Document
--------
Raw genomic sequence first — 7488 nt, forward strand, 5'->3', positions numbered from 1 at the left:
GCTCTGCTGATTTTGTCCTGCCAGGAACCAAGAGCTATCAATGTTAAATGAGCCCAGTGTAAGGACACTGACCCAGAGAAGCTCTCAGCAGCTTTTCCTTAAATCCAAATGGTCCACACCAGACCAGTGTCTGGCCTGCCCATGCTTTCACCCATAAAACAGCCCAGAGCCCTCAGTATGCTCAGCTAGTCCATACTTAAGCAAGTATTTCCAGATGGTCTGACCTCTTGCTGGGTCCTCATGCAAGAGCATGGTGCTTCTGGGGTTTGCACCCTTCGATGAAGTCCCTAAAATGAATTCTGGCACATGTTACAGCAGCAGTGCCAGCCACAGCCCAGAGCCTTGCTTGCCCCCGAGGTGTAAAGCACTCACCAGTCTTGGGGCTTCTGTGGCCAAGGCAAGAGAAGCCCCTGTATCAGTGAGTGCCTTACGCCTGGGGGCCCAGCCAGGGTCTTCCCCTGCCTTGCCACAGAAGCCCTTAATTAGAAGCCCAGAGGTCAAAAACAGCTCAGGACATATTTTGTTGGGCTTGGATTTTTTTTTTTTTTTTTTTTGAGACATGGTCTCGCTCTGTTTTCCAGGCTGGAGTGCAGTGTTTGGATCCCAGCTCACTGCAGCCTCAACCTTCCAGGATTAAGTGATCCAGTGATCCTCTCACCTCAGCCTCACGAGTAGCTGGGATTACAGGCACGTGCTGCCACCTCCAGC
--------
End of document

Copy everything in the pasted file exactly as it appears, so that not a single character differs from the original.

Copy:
Raw genomic sequence first — 7488 nt, forward strand, 5'->3', positions numbered from 1 at the left:
GCTCTGCTGATTTTGTCCTGCCAGGAACCAAGAGCTATCAATGTTAAATGAGCCCAGTGTAAGGACACTGACCCAGAGAAGCTCTCAGCAGCTTTTCCTTAAATCCAAATGGTCCACACCAGACCAGTGTCTGGCCTGCCCATGCTTTCACCCATAAAACAGCCCAGAGCCCTCAGTATGCTCAGCTAGTCCATACTTAAGCAAGTATTTCCAGATGGTCTGACCTCTTGCTGGGTCCTCATGCAAGAGCATGGTGCTTCTGGGGTTTGCACCCTTCGATGAAGTCCCTAAAATGAATTCTGGCACATGTTACAGCAGCAGTGCCAGCCACAGCCCAGAGCCTTGCTTGCCCCCGAGGTGTAAAGCACTCACCAGTCTTGGGGCTTCTGTGGCCAAGGCAAGAGAAGCCCCTGTATCAGTGAGTGCCTTACGCCTGGGGGCCCAGCCAGGGTCTTCCCCTGCCTTGCCACAGAAGCCCTTAATTAGAAGCCCAGAGGTCAAAAACAGCTCAGGACATATTTTGTTGGGCTTGGATTTTTTTTTTTTTTTTTTTTGAGACATGGTCTCGCTCTGTTTTCCAGGCTGGAGTGCAGTGTTTGGATCCCAGCTCACTGCAGCCTCAACCTTCCAGGATTAAGTGATCCAGTGATCCTCTCACCTCAGCCTCACGAGTAGCTGGGATTACAGGCACGTGCTGCCACCTCCAGC